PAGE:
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Intel: How the Barzanis are looking to consolidate power in Iraqi Kurdistan

Kurdistan Regional Government Prime Minister Nechirvan Barzani speaks during a news conference after casting his vote, during parliamentary elections in the semi-autonomous region in Erbil, Iraq September 30, 2018. REUTERS/Thaier Al-Sudani - RC1904E48690

Iraqi Kurdistan’s dominant clan announced today that it was nominating Prime Minister Nechirvan Barzani to succeed his uncle Massoud Barzani as president of the Kurdistan Regional Government. A spokesman for the Kurdistan Democratic Party (KDP) added that Massoud Barzani’s son, Masrour Barzani, the head of the Kurdistan Region Security Council, had been nominated to take over as prime minister.

The post of the presidency has remained vacant since Massoud Barzani stepped down following the ill-fated referendum on Kurdish independence in September 2017. But the elder Barzani continues to rule from behind the scenes.

Why it matters: The nominations are meant to consolidate the KDP’s power and maintain unity inside the party, which has yet to fully recover from the effects of the referendum. The referendum saw the Kurds lose Kirkuk and other “disputed” territories to the Iraqi army and Shiite militias. The nominations may also be calculated to gently diffuse a simmering rivalry between Nechirvan Barzani, a pragmatist who effectively controls the Kurdistan region’s lucrative energy sector and is married to Massoud Barzani’s daughter, and Masrour Barzani, the less flamboyant, Western-educated maestro of Kurdistan’s intelligence world. Massoud Barzani wants to avoid any potential confrontation between the family branches.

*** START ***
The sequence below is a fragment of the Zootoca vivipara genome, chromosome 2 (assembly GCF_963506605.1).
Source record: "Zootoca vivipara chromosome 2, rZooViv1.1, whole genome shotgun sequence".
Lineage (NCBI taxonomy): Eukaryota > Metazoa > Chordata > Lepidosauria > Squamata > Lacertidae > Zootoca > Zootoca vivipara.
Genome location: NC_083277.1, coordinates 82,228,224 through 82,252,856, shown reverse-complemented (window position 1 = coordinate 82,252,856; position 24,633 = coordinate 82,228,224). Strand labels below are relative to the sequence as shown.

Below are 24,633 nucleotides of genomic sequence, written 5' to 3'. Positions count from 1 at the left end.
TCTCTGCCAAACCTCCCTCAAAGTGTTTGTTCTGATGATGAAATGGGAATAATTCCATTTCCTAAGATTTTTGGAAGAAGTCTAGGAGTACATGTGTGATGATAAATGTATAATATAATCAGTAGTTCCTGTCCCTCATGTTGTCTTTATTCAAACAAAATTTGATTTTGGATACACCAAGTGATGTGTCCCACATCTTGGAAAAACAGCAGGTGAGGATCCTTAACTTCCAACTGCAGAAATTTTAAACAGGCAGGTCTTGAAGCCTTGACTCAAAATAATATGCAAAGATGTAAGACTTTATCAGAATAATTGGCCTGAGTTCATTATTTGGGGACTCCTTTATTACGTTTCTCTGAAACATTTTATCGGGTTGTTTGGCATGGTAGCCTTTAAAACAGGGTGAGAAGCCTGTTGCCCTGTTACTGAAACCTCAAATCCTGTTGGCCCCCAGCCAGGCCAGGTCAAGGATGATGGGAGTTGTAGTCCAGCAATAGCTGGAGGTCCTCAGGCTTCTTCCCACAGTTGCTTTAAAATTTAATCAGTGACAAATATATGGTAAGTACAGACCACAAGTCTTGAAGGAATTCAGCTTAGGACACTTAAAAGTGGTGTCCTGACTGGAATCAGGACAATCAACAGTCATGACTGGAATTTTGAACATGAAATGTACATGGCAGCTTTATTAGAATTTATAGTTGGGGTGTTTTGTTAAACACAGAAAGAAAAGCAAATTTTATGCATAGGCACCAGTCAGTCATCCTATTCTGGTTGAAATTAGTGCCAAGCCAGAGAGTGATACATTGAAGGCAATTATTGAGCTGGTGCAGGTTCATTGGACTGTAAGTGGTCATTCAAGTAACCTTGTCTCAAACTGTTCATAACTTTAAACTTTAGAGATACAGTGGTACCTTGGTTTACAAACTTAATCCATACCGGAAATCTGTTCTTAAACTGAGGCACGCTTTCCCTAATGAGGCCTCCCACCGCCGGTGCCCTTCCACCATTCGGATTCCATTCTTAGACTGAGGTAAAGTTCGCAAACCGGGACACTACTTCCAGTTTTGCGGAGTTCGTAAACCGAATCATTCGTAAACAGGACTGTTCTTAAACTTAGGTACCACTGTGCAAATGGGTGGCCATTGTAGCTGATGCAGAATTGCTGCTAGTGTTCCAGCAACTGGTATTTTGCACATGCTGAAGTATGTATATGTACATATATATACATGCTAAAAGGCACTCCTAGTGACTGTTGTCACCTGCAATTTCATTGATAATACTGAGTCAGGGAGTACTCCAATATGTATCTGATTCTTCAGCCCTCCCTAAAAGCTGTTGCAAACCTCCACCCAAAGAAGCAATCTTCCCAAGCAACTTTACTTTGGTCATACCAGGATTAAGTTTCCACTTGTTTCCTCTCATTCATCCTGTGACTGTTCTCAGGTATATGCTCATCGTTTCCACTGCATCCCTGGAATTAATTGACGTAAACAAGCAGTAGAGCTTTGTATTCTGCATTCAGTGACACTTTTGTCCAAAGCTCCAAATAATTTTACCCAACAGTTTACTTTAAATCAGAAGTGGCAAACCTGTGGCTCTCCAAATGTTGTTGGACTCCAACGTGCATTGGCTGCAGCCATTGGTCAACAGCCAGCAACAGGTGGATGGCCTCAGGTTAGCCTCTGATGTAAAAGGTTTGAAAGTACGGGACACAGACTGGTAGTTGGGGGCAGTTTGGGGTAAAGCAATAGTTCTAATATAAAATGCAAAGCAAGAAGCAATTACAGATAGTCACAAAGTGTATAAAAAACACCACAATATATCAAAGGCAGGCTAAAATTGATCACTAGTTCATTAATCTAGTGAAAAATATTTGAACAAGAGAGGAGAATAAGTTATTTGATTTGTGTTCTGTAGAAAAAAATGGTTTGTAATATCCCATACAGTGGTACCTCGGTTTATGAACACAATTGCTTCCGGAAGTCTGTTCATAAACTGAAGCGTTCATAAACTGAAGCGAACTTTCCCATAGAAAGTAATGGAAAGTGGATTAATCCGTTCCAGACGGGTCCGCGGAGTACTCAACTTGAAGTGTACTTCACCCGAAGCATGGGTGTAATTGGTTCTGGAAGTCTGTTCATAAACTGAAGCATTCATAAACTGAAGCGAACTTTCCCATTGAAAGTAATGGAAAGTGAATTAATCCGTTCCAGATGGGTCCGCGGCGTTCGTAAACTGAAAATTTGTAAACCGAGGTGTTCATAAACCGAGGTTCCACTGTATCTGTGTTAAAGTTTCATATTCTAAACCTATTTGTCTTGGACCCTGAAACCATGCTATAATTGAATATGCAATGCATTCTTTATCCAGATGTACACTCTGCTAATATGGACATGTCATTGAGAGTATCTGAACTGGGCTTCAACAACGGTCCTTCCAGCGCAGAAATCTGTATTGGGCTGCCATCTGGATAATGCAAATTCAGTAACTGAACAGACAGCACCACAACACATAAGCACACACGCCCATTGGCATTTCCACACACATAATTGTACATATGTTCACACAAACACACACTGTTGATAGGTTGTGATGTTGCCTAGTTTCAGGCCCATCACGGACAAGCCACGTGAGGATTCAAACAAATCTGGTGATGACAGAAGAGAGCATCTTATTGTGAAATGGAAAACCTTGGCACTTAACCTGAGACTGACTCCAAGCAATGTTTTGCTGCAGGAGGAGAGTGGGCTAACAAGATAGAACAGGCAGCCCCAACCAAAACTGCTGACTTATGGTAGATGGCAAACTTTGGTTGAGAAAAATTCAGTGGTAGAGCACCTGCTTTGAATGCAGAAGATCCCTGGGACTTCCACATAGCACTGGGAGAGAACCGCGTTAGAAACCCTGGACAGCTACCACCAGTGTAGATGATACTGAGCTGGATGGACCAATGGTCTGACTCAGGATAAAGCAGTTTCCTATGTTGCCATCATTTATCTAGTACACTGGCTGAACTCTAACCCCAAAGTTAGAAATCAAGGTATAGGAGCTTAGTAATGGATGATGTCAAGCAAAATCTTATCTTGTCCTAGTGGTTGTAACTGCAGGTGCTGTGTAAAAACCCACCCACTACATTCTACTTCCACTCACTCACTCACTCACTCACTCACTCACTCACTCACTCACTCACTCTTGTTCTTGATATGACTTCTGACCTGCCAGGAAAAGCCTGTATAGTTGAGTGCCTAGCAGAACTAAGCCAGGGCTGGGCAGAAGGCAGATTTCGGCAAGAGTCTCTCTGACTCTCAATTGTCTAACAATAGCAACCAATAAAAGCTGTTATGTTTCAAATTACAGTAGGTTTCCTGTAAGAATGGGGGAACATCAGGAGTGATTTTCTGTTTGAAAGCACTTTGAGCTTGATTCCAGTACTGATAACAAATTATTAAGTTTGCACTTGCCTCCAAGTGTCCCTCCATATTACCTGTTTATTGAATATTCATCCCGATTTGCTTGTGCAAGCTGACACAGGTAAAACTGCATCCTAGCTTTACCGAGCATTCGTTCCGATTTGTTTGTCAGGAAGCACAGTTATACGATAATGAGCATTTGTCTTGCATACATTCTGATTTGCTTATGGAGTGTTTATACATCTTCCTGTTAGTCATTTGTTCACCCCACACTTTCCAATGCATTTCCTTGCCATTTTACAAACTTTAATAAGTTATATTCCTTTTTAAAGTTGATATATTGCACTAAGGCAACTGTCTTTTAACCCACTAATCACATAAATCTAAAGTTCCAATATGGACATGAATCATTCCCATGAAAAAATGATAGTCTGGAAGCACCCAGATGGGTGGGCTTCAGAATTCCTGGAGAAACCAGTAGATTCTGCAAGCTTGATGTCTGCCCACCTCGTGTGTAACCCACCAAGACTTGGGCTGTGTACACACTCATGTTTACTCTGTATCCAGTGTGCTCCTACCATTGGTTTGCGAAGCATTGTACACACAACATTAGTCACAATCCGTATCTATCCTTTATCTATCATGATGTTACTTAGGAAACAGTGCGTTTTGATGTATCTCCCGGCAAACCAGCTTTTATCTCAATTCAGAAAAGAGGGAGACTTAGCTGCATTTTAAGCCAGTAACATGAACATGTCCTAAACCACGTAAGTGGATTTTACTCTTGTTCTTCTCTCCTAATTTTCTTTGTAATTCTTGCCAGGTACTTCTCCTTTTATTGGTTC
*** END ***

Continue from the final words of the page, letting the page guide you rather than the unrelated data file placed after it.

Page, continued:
Who gets the better post? It depends on whether the newly elected Iraqi Kurdish parliament restores the powers of the president, which were trimmed after the referendum. It also depends on whether other Iraqi Kurdish parties that won seats in the October parliamentary elections agree to cede control of the two top positions to the Barzani family. The KDP won the Kurdish regional elections and feels it deserves to have both posts after Barham Salih of the rival Patriotic Union of Kurdistan (PUK), which came in second, was tapped to become president of Iraq.

What’s next: A lot of horse-trading is in the cards as the PUK gears up to claim other plum positions in exchange for backing the Barzani nominations. Saadi Pira, a PUK spokesman, said his party welcomed the nominations, calling them a “good step forward.” This suggests that a deal between the traditional rivals has already been hatched. The KDP’s foreign relations office declared that the presidency would be decided by a vote in parliament. The KDP and the PUK together hold 66 seats, giving them a comfortable majority in the 111-member parliament.

Know more: Read Amberin Zaman's exclusive interview with Masrour Barzani from earlier this year.

Amberin Zaman